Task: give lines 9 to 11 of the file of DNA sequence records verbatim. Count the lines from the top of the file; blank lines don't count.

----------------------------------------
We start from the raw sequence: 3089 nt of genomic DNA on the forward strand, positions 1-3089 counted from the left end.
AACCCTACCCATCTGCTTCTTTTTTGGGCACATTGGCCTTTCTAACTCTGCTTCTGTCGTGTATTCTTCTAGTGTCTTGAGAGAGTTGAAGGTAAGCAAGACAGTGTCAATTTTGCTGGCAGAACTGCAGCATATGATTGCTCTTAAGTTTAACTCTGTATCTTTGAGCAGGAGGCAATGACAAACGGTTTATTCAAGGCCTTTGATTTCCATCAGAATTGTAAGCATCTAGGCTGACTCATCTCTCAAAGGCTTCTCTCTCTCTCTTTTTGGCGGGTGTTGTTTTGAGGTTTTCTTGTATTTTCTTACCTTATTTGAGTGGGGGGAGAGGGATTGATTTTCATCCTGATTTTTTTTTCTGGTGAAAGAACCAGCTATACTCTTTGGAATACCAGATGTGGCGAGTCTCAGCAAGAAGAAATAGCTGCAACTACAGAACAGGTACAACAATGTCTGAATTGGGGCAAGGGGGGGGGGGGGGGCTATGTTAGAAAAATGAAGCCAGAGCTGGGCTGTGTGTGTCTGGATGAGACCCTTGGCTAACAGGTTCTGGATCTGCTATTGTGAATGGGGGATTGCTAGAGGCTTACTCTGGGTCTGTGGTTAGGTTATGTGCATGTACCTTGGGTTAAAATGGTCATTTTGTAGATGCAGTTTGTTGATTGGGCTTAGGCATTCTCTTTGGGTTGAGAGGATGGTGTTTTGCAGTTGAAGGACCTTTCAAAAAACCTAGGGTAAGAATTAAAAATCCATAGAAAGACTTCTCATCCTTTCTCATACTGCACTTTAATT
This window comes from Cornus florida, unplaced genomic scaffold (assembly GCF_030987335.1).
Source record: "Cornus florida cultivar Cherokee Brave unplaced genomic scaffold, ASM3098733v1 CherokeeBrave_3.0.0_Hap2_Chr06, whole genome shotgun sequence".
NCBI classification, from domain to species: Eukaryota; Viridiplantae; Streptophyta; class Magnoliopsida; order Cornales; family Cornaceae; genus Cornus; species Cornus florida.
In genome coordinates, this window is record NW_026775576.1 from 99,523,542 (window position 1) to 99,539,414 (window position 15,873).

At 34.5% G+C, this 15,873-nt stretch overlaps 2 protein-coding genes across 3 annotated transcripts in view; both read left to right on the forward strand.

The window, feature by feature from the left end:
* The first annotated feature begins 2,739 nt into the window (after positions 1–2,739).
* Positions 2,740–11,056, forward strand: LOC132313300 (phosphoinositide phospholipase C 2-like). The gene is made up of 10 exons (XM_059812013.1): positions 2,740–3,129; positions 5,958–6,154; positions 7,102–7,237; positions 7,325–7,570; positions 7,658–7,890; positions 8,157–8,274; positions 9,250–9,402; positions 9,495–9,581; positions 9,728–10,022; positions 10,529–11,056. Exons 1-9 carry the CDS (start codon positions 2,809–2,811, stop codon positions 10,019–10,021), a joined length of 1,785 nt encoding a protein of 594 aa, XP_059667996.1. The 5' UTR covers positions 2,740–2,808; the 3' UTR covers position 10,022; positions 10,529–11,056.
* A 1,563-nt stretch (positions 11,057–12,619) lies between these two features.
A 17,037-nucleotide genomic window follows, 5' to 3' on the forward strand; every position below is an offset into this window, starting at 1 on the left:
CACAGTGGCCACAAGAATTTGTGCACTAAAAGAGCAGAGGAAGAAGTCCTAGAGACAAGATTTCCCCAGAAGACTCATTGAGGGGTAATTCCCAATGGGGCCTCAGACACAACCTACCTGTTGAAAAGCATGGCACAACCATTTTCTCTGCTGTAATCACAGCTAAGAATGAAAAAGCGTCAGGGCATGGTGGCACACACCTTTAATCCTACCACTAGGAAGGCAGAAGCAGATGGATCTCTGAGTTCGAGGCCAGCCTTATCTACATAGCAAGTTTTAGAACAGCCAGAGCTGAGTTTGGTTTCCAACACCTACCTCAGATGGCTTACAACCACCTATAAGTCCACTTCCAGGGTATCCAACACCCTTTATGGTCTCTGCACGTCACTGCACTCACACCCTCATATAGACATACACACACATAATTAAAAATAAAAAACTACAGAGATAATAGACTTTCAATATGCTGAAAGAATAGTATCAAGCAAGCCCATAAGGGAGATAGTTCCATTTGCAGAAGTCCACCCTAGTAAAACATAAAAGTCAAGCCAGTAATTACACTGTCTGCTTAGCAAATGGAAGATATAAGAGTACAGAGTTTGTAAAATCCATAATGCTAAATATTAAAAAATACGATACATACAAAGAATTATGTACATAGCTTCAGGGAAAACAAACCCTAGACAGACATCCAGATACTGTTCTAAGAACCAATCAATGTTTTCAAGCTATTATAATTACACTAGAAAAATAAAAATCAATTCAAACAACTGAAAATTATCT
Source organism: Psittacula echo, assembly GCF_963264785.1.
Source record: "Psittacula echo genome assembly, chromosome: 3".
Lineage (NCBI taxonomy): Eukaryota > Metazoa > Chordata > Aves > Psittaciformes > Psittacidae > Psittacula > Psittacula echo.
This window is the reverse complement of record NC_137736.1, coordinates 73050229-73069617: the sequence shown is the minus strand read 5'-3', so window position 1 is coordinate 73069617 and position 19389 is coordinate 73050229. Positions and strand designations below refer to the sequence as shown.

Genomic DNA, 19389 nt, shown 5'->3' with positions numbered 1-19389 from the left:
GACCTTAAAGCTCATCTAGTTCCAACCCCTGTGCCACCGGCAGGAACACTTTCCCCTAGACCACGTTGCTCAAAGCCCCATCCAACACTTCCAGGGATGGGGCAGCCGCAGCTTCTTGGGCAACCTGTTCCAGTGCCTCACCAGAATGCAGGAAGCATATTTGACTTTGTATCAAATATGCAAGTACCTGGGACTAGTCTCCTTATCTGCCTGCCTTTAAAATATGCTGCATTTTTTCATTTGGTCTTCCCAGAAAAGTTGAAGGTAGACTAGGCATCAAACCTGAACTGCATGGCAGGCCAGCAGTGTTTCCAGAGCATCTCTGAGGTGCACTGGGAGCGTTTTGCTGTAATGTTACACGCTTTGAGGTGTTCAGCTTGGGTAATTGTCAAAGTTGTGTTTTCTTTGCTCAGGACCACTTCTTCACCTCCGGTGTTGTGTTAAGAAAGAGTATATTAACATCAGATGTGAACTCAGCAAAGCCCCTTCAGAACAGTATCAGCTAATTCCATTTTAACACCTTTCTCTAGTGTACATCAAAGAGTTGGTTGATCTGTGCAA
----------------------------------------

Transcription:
* The first annotated feature begins 2,739 nt into the window (after positions 1–2,739).
* Positions 2,740–11,056, forward strand: LOC132313300 (phosphoinositide phospholipase C 2-like). The gene is made up of 10 exons (XM_059812013.1): positions 2,740–3,129; positions 5,958–6,154; positions 7,102–7,237; positions 7,325–7,570; positions 7,658–7,890; positions 8,157–8,274; positions 9,250–9,402; positions 9,495–9,581; positions 9,728–10,022; positions 10,529–11,056. Exons 1-9 carry the CDS (start codon positions 2,809–2,811, stop codon positions 10,019–10,021), a joined length of 1,785 nt encoding a protein of 594 aa, XP_059667996.1. The 5' UTR covers positions 2,740–2,808; the 3' UTR covers position 10,022; positions 10,529–11,056.
* A 1,563-nt stretch (positions 11,057–12,619) lies between these two features.